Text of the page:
Although it is ultimately a decision for the elected members, in keeping with the local authority's significance and engagement policy, we commend those local authorities that took advantage of the new provisions in the Act but used new and different ways to discuss their plans for the year ahead with their communities.

Some local authorities were reluctant to depart from their established approach of consulting with communities on their annual plan. A few local authorities formally consulted on their annual plan even though the Act did not require them to.

To be confident in deciding whether to consult, elected members need to be able to rely on the advice from their officials about the process and requirements for engaging with their communities. This advice should:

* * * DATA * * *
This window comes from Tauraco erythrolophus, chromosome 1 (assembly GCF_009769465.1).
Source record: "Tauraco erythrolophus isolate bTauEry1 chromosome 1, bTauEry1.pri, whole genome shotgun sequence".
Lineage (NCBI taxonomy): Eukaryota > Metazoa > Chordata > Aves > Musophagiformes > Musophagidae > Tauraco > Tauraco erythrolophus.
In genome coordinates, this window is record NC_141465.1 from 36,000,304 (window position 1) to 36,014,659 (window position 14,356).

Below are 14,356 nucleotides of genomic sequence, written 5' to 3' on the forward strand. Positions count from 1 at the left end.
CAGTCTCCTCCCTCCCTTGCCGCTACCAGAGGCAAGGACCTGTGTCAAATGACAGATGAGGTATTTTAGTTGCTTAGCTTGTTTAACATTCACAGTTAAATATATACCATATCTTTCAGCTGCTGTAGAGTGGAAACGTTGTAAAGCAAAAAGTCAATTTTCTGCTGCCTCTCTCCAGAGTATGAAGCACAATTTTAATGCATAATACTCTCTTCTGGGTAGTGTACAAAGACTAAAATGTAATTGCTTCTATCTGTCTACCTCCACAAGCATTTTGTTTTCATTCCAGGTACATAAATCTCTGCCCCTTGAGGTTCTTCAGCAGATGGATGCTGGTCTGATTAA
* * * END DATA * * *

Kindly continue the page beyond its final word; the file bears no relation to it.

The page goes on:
• set out the legislative requirements;
  • give a clear rationale as to whether the local authority should consult, linking to the significance and engagement policy; and
  • recommend the form and approach to such consultation based on the nature of the issues being consulted on and the audiences in the community.

We encourage local authority staff to consider whether they are providing clear advice on these matters to elected members.

10: Local Government Act 2002 Amendment Act 2014.

11: Office of the Auditor-General (2015), Matters arising from the 2015 local authority long-term plans and Consulting the community about local authorities' 10-year plans.

12: Local Government Act 2002, section 95(4).

13: Local Government Act 2002, section 95(5).

14: Local Government Act 2002, section 95(3), and Local Government (Rating) Act 2002, section 23.

15: Local Government Act 2002, section 95(2), and see also sections 82, 82A(3), and 95A.

16: Local Government Act 2002, section 95(2A).

17: Local Government Act 2002, sections 95(2), 82A(3), and 95A.

18: Local Government Act 2002, sections 95A(2) and (5).